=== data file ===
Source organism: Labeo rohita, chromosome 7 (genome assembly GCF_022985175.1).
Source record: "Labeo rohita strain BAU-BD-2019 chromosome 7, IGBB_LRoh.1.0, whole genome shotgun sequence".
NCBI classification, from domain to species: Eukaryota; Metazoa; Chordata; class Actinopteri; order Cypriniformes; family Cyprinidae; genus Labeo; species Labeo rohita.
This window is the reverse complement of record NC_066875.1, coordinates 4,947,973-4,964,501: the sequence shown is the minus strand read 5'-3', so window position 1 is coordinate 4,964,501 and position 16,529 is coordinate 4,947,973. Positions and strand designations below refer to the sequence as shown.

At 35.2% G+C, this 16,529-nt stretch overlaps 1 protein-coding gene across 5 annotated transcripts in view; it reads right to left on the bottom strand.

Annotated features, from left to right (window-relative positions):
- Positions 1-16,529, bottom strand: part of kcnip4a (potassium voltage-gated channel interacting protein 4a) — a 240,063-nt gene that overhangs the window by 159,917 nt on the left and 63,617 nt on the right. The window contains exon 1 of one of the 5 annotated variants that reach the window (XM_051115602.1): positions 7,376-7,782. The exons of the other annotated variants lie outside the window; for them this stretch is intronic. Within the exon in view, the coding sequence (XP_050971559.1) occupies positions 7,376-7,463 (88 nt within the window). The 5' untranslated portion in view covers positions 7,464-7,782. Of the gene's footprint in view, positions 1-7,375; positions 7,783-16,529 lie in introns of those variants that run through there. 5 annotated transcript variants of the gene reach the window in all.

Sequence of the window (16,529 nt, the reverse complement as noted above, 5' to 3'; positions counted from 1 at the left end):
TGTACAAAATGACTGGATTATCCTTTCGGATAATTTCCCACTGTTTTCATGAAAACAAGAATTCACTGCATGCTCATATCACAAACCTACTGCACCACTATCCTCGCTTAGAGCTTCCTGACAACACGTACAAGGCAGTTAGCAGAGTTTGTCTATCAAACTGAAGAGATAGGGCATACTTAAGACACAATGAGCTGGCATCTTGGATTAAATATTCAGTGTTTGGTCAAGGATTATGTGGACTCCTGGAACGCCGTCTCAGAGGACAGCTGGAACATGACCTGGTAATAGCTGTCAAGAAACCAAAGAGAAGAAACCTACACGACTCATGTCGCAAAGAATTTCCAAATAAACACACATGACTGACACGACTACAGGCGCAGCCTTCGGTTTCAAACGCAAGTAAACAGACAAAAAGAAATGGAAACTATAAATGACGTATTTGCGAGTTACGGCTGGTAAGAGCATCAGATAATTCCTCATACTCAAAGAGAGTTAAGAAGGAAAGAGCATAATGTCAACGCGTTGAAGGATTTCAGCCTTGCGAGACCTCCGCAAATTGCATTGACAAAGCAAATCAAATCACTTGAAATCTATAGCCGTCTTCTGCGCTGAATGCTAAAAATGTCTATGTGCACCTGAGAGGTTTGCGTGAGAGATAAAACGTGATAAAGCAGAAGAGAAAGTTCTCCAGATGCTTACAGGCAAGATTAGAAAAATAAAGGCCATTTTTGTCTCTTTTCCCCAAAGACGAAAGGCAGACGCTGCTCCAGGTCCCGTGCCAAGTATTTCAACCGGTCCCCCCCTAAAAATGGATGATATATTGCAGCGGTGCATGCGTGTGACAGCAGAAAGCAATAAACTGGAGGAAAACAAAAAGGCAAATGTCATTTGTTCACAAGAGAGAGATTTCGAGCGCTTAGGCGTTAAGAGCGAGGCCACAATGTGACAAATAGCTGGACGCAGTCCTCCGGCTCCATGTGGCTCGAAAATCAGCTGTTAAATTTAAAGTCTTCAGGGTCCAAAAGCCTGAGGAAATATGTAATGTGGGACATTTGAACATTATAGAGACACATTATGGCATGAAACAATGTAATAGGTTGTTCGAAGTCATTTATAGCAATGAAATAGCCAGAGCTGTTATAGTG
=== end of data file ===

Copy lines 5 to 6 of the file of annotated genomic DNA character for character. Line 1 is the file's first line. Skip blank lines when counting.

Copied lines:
At 35.2% G+C, this 16,529-nt stretch overlaps 1 protein-coding gene across 5 annotated transcripts in view; it reads right to left on the bottom strand.

Annotated features, from left to right (window-relative positions):